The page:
7 is a prime number and 7+1=8 is a perfect cube. Can you find another prime number p such that p+1 is a perfect cube?
- via Daily Brain Teaser
Suppose you have an array of size n, where each element in the array is either 0, 1 or 2. How will you compute the minimum number of swaps required to sort the array in O(n) time?
- via Algorithmic Fest at Stanford
You are given an array of n distinct integers. A swap is interchanging the value of two positions in the array. What is the minimum number of swaps required to sort the array?
For example: If the array is [2,1,3], we need only 1 swap (swap 1 and 2). If the array is [2,3,1], we need 2 swaps (swap 2 and 3, then swap 1 and 3).
- via Stack Overflow
Can you move two sticks so that the fly is outside the glass?
-via Best Brain Teasers
There are n people standing in a circle. Staring with person 2, every second person is eliminated until only 1 person survives. Who is the survivor?
Example: If n=7, people are killed in the order 2,4,6,1,5,3 and person 7 survives. If n=5, persons are killed in the order 2,4,1,5 and person 3 survives.
- via Wikipedia
Show that every convex polygon of area 1 is contained in some rectangle of area 2.
- via AMS puzzle corner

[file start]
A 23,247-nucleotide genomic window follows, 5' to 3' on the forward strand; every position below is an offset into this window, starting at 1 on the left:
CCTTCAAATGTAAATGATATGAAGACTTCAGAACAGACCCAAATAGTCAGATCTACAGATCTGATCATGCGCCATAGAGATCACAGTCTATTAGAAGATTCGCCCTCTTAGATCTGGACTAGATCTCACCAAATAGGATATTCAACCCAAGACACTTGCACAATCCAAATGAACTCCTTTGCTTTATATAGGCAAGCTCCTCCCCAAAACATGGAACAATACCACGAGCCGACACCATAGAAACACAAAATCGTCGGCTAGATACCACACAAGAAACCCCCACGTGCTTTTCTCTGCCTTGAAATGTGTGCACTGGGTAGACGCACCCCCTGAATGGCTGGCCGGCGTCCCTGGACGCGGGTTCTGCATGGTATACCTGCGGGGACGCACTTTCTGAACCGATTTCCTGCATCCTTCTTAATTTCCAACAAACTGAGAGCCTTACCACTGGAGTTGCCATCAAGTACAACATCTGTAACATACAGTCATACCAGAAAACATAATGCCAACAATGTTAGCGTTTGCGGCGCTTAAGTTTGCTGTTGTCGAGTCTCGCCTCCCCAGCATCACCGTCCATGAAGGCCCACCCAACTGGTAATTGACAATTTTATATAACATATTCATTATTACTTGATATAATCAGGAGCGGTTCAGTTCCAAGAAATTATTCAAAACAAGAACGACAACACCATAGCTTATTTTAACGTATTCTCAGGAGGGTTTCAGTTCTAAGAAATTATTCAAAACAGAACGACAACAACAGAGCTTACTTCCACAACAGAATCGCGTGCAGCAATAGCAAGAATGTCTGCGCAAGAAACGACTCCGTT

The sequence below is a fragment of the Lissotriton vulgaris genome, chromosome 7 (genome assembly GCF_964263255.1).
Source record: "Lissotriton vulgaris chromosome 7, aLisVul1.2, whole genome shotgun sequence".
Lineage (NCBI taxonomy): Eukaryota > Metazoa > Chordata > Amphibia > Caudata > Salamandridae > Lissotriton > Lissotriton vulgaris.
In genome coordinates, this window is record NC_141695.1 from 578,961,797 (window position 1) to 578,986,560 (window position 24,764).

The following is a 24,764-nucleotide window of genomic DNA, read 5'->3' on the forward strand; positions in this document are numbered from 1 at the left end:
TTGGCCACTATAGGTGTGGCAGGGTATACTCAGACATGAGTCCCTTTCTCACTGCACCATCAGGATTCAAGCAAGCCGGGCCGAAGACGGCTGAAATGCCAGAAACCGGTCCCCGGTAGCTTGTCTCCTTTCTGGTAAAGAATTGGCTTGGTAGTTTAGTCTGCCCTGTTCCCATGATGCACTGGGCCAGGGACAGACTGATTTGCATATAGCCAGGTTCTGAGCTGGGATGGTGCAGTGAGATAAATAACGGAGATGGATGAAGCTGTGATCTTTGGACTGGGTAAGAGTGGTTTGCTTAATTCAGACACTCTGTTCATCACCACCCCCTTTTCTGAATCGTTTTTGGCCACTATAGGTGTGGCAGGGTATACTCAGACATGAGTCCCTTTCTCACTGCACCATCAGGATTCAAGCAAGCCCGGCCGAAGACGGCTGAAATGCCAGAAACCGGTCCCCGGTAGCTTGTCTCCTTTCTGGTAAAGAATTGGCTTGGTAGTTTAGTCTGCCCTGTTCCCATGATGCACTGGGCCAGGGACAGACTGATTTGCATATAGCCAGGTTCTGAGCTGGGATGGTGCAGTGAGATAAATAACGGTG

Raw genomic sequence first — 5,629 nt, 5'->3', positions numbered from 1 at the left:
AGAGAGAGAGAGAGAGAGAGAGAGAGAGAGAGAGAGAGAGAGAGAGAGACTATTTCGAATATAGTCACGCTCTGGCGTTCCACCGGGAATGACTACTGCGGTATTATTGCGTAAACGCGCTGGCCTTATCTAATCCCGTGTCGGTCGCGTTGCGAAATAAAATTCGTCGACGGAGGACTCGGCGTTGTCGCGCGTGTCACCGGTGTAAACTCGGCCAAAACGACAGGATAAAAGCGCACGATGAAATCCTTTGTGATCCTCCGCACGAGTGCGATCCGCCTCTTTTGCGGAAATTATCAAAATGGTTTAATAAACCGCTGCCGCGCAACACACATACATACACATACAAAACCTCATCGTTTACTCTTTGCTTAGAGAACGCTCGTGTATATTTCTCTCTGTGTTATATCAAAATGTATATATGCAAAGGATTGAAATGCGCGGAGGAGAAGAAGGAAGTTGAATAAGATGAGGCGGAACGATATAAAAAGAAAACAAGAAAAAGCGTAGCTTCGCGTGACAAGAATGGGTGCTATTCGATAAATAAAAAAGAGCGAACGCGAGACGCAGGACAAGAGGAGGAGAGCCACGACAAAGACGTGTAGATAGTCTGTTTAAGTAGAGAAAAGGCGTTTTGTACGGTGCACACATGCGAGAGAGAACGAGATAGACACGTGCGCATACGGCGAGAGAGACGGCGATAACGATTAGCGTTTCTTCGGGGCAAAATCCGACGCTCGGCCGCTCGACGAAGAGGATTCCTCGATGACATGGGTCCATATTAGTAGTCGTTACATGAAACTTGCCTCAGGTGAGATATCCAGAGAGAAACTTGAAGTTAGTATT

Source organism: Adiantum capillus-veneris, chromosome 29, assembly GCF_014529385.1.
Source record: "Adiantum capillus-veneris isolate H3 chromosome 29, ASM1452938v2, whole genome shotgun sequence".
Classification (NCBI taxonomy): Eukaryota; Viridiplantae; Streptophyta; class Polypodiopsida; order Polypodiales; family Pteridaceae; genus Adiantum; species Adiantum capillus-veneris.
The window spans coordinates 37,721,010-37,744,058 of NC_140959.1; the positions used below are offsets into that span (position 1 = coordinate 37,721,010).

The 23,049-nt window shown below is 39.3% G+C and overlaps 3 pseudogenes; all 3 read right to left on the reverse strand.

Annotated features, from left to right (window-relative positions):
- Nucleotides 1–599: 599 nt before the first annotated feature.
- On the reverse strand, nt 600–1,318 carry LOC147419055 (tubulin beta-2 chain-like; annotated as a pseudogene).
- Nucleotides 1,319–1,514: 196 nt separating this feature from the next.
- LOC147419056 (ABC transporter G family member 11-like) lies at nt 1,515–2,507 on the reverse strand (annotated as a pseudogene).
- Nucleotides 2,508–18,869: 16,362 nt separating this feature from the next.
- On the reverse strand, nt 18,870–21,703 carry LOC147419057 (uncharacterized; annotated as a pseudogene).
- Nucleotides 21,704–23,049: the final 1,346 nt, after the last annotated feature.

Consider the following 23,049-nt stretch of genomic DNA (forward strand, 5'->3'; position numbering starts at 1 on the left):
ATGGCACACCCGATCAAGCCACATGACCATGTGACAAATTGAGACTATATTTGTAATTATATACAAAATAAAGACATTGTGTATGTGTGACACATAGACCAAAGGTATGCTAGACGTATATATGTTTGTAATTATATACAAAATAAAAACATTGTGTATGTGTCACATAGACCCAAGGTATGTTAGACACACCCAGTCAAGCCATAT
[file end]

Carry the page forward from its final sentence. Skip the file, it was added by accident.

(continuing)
A 9x9 grid is filled with numbers from 1 to 81, each number occurring exactly once. The grid is said to be ultramagic if the product of numbers in row k is equal to the product of numbers in column k for each k. Can you construct an ultramagic grid?
- via AMS puzzle corner
Joe owes $100 to creditor A, $200 to creditor B and $300 to creditor C. Joe dies, leaving behind an estate. Unfortunately, Joe's estate has insufficient funds to repay his creditors (yes, that's a very small estate). The question is how does one split the estate among the contestants. Here are three situations and the action by a certain judge in each situation:
1. If the estate is worth $100, split equally giving $33 1/3 to each creditor.
2. If the estate is worth $200, give $50 to A and $75 each to B and C.
3. If the estate is worth $300, give $50 to A, $100 to B and $150 to C (proportional split).
Can you find a logic that justifies this splitting?
You have a jar with 20 black balls and 16 white balls. At each step,
1. You remove two balls.
2. If the two balls are of the same color, you add a black ball. Otherwise you add a white ball.
You repeat these steps until there is only 1 ball remaining in the jar. What is the color of the remaining ball?
As a follow-up question, suppose you start with 100 black balls and 93 white balls. What is the color of the remaining ball?
- via Algorithmic puzzles